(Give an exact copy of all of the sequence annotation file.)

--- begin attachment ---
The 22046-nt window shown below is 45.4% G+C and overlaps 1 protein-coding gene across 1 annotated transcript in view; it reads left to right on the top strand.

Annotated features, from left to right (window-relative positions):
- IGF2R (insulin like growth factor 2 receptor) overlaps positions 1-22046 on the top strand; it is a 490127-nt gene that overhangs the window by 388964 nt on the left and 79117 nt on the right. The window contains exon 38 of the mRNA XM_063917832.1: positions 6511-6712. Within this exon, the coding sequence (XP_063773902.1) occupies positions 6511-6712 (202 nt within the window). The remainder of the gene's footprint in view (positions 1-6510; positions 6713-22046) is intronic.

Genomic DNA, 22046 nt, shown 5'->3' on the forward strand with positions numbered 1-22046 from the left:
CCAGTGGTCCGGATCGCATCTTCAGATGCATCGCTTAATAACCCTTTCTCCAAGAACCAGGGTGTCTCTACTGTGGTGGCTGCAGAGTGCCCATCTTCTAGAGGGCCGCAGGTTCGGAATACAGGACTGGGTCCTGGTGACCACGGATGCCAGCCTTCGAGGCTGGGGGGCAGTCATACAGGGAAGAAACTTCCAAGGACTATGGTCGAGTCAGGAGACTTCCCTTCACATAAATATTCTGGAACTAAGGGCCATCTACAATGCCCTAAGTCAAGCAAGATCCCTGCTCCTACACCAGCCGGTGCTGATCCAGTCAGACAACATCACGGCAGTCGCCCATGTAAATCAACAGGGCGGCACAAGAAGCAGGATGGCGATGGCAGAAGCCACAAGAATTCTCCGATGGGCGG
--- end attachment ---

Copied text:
The 22046-nt window shown below is 45.4% G+C and overlaps 1 protein-coding gene across 1 annotated transcript in view; it reads left to right on the top strand.

Annotated features, from left to right (window-relative positions):
- IGF2R (insulin like growth factor 2 receptor) overlaps positions 1-22046 on the top strand; it is a 490127-nt gene that overhangs the window by 388964 nt on the left and 79117 nt on the right. The window contains exon 38 of the mRNA XM_063917832.1: positions 6511-6712. Within this exon, the coding sequence (XP_063773902.1) occupies positions 6511-6712 (202 nt within the window). The remainder of the gene's footprint in view (positions 1-6510; positions 6713-22046) is intronic.

Genomic DNA, 22046 nt, shown 5'->3' on the forward strand with positions numbered 1-22046 from the left:
CCAGTGGTCCGGATCGCATCTTCAGATGCATCGCTTAATAACCCTTTCTCCAAGAACCAGGGTGTCTCTACTGTGGTGGCTGCAGAGTGCCCATCTTCTAGAGGGCCGCAGGTTCGGAATACAGGACTGGGTCCTGGTGACCACGGATGCCAGCCTTCGAGGCTGGGGGGCAGTCATACAGGGAAGAAACTTCCAAGGACTATGGTCGAGTCAGGAGACTTCCCTTCACATAAATATTCTGGAACTAAGGGCCATCTACAATGCCCTAAGTCAAGCAAGATCCCTGCTCCTACACCAGCCGGTGCTGATCCAGTCAGACAACATCACGGCAGTCGCCCATGTAAATCAACAGGGCGGCACAAGAAGCAGGATGGCGATGGCAGAAGCCACAAGAATTCTCCGATGGGCGG